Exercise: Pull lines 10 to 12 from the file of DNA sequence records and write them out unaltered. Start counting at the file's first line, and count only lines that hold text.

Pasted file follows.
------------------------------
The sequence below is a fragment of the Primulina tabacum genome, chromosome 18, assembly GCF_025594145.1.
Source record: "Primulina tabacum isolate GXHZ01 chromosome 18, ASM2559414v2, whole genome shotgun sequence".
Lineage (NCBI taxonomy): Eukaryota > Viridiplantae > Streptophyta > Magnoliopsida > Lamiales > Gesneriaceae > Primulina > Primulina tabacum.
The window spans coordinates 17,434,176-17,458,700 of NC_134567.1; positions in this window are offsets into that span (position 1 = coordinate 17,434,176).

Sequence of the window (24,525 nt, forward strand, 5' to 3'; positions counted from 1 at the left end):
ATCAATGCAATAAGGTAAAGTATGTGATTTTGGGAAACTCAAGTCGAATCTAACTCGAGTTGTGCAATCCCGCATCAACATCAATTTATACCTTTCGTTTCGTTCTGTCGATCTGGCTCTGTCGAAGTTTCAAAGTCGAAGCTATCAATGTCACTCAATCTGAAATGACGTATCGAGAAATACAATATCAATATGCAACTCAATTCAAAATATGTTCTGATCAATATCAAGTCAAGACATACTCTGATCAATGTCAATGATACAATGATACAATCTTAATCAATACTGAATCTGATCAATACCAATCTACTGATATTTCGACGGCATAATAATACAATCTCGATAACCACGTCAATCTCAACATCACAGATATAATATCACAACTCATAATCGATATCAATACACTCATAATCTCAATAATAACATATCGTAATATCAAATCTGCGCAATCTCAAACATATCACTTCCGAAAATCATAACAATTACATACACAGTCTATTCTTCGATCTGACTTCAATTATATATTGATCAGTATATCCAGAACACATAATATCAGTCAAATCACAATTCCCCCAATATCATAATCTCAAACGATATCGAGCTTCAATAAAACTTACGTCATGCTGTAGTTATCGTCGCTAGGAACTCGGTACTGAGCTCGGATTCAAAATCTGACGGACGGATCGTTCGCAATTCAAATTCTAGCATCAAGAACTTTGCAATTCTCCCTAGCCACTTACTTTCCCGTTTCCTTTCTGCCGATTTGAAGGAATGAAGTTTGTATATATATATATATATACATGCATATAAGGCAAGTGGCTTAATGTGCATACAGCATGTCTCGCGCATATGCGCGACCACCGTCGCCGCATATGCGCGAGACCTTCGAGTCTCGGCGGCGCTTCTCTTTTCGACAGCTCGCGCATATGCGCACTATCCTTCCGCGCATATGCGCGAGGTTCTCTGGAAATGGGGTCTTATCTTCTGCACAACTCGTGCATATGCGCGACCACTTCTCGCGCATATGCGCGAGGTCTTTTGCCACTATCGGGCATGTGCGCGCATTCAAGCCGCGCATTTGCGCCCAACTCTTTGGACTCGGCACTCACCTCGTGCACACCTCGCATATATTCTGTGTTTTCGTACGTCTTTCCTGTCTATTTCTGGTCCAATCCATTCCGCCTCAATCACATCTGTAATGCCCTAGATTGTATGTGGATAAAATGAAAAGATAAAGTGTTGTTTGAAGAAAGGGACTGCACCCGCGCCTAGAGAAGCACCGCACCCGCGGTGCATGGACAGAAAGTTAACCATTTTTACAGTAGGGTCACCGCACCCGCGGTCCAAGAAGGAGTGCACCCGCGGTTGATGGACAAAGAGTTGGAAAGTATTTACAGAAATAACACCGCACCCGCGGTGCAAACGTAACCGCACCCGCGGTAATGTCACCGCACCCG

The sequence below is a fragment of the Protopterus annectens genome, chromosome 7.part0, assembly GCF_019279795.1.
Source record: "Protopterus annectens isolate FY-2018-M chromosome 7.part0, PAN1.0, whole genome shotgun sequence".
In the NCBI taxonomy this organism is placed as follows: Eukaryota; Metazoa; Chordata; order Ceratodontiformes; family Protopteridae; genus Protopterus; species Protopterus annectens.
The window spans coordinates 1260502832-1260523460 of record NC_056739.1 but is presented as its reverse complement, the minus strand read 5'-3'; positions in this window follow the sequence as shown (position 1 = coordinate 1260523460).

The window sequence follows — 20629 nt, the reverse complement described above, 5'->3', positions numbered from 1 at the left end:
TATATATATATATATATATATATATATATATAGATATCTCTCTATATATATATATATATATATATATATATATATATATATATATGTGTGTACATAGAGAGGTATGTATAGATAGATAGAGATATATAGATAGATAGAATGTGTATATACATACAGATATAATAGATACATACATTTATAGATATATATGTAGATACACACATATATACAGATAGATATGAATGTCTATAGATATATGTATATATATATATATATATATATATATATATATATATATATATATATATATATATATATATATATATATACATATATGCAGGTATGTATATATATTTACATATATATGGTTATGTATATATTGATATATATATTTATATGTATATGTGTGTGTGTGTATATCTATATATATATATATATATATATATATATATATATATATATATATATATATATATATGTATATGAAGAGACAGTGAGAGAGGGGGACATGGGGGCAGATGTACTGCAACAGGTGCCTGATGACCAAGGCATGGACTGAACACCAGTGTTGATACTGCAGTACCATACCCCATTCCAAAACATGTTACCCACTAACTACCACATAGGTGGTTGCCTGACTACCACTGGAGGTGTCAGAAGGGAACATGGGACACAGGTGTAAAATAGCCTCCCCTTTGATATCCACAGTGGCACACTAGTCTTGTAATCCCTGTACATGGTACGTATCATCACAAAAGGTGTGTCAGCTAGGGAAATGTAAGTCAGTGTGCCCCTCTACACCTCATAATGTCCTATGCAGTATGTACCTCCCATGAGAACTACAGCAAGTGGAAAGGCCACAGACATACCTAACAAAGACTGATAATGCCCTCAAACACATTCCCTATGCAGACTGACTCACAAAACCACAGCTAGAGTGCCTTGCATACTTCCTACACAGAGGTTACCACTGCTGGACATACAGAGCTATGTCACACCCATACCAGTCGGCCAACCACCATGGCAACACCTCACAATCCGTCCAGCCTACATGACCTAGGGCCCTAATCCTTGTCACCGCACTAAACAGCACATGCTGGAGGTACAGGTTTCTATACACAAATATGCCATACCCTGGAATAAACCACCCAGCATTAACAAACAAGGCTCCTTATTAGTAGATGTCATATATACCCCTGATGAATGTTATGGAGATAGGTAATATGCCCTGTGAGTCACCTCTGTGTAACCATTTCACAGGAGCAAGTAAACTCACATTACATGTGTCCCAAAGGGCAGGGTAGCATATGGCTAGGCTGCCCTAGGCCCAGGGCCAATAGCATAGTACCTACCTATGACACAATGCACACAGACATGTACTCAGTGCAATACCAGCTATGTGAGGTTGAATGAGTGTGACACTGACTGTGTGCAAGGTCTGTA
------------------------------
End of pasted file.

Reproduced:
The window spans coordinates 1260502832-1260523460 of record NC_056739.1 but is presented as its reverse complement, the minus strand read 5'-3'; positions in this window follow the sequence as shown (position 1 = coordinate 1260523460).

The window sequence follows — 20629 nt, the reverse complement described above, 5'->3', positions numbered from 1 at the left end:
TATATATATATATATATATATATATATATATAGATATCTCTCTATATATATATATATATATATATATATATATATATATATATATGTGTGTACATAGAGAGGTATGTATAGATAGATAGAGATATATAGATAGATAGAATGTGTATATACATACAGATATAATAGATACATACATTTATAGATATATATGTAGATACACACATATATACAGATAGATATGAATGTCTATAGATATATGTATATATATATATATATATATATATATATATATATATATATATATATATATATATATATATATATATATACATATATGCAGGTATGTATATATATTTACATATATATGGTTATGTATATATTGATATATATATTTATATGTATATGTGTGTGTGTGTATATCTATATATATATATATATATATATATATATATATATATATATATATATATATATATATGTATATGAAGAGACAGTGAGAGAGGGGGACATGGGGGCAGATGTACTGCAACAGGTGCCTGATGACCAAGGCATGGACTGAACACCAGTGTTGATACTGCAGTACCATACCCCATTCCAAAACATGTTACCCACTAACTACCACATAGGTGGTTGCCTGACTACCACTGGAGGTGTCAGAAGGGAACATGGGACACAGGTGTAAAATAGCCTCCCCTTTGATATCCACAGTGGCACACTAGTCTTGTAATCCCTGTACATGGTACGTATCATCACAAAAGGTGTGTCAGCTAGGGAAATGTAAGTCAGTGTGCCCCTCTACACCTCATAATGTCCTATGCAGTATGTACCTCCCATGAGAACTACAGCAAGTGGAAAGGCCACAGACATACCTAACAAAGACTGATAATGCCCTCAAACACATTCCCTATGCAGACTGACTCACAAAACCACAGCTAGAGTGCCTTGCATACTTCCTACACAGAGGTTACCACTGCTGGACATACAGAGCTATGTCACACCCATACCAGTCGGCCAACCACCATGGCAACACCTCACAATCCGTCCAGCCTACATGACCTAGGGCCCTAATCCTTGTCACCGCACTAAACAGCACATGCTGGAGGTACAGGTTTCTATACACAAATATGCCATACCCTGGAATAAACCACCCAGCATTAACAAACAAGGCTCCTTATTAGTAGATGTCATATATACCCCTGATGAATGTTATGGAGATAGGTAATATGCCCTGTGAGTCACCTCTGTGTAACCATTTCACAGGAGCAAGTAAACTCACATTACATGTGTCCCAAAGGGCAGGGTAGCATATGGCTAGGCTGCCCTAGGCCCAGGGCCAATAGCATAGTACCTACCTATGACACAATGCACACAGACATGTACTCAGTGCAATACCAGCTATGTGAGGTTGAATGAGTGTGACACTGACTGTGTGCAAGGTCTGTA